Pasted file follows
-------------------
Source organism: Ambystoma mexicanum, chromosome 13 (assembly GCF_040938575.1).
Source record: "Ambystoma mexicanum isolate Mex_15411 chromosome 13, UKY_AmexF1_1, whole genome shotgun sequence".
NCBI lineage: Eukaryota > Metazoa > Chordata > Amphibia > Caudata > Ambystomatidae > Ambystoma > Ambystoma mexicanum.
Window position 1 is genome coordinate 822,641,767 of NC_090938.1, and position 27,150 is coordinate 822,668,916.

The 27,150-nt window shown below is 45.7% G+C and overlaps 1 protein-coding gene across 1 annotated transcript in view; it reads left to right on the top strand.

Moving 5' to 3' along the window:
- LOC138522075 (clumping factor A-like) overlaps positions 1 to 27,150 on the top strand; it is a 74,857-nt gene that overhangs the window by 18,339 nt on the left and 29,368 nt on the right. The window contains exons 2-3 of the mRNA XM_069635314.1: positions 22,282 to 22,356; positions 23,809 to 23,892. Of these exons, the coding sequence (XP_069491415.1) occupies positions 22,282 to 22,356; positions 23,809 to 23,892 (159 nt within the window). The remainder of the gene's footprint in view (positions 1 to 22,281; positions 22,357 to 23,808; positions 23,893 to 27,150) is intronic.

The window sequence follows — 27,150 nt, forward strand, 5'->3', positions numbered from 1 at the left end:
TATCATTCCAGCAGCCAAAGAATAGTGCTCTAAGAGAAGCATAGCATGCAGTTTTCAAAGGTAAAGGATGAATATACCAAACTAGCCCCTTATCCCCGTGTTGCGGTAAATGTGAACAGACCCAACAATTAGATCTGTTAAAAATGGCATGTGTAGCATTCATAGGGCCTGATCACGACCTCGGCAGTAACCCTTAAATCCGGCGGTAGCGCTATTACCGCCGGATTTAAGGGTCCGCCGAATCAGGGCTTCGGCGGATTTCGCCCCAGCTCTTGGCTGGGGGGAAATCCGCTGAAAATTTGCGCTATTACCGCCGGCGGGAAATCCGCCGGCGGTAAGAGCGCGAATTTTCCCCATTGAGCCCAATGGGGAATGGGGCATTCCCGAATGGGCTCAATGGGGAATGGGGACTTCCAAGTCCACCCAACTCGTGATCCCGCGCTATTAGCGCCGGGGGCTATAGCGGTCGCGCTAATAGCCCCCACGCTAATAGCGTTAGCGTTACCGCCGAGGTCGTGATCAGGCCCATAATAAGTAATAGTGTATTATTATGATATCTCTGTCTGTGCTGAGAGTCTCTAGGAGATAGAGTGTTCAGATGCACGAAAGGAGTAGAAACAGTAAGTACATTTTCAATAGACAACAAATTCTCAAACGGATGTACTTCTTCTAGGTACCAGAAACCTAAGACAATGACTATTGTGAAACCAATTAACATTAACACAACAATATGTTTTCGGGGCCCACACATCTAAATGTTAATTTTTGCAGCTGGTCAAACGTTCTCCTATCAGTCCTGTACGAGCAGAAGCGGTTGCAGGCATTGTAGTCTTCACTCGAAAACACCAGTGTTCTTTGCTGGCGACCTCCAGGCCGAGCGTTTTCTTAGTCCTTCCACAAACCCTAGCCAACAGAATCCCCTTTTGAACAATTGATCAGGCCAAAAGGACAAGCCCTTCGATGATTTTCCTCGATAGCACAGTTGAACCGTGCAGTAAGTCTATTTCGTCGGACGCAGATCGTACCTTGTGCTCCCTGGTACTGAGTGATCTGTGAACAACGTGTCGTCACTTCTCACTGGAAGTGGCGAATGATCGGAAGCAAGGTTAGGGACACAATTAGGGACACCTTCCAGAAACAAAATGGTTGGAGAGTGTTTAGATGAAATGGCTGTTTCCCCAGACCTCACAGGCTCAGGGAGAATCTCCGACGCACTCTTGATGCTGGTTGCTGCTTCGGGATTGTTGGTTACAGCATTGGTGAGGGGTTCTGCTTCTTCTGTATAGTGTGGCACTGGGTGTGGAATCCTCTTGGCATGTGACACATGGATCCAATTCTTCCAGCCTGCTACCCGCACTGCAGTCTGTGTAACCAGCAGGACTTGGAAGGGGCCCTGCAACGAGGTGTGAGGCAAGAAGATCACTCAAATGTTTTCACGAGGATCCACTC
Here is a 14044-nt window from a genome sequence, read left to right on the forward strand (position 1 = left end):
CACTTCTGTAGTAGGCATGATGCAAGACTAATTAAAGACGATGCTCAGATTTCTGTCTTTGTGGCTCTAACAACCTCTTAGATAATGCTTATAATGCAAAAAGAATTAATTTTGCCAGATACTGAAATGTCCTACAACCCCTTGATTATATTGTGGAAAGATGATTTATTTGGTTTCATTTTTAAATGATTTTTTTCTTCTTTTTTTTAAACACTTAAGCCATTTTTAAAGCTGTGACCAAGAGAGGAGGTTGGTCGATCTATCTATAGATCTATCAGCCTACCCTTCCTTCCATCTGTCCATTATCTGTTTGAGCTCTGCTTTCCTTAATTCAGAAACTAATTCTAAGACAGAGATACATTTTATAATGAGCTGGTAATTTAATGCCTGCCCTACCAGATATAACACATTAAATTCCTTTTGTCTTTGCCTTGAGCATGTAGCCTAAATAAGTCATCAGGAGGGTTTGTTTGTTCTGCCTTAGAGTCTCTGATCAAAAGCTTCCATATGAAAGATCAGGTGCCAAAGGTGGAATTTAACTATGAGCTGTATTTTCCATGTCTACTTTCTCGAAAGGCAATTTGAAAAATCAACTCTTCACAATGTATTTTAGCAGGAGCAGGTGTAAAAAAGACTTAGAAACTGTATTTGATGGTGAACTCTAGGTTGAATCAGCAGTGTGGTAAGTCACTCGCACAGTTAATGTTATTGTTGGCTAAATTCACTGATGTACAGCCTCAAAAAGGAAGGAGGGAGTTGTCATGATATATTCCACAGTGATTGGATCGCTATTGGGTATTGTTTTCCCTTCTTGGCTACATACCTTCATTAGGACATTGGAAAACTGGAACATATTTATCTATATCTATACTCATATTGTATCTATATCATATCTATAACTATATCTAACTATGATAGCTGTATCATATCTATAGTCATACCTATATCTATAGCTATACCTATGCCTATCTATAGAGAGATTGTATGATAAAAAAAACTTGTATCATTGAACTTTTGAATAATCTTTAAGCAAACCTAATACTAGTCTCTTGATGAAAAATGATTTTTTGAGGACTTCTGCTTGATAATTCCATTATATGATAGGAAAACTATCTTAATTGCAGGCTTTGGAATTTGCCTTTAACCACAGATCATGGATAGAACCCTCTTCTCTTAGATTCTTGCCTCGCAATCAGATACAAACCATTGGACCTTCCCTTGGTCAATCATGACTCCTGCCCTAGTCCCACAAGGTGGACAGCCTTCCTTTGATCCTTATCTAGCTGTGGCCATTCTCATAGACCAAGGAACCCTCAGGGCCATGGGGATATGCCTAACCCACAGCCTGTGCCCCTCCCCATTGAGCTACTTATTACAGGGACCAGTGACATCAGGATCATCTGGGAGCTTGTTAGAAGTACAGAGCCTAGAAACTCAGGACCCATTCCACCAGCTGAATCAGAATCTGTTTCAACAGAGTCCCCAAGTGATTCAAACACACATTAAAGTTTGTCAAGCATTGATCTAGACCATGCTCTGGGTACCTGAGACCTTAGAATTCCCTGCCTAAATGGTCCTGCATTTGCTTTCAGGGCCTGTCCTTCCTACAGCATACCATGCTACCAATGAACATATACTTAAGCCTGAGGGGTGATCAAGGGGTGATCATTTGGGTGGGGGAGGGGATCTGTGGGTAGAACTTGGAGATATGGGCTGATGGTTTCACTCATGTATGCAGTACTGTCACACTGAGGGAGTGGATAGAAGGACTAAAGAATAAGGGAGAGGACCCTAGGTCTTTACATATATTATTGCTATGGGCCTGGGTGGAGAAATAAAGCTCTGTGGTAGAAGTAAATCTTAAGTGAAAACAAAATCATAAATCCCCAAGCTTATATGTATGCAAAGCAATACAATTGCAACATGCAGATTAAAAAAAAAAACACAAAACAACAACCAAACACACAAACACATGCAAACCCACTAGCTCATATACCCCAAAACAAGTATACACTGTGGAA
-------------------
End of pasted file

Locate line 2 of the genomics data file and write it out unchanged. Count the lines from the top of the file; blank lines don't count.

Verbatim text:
Source record: "Ambystoma mexicanum isolate Mex_15411 chromosome 13, UKY_AmexF1_1, whole genome shotgun sequence".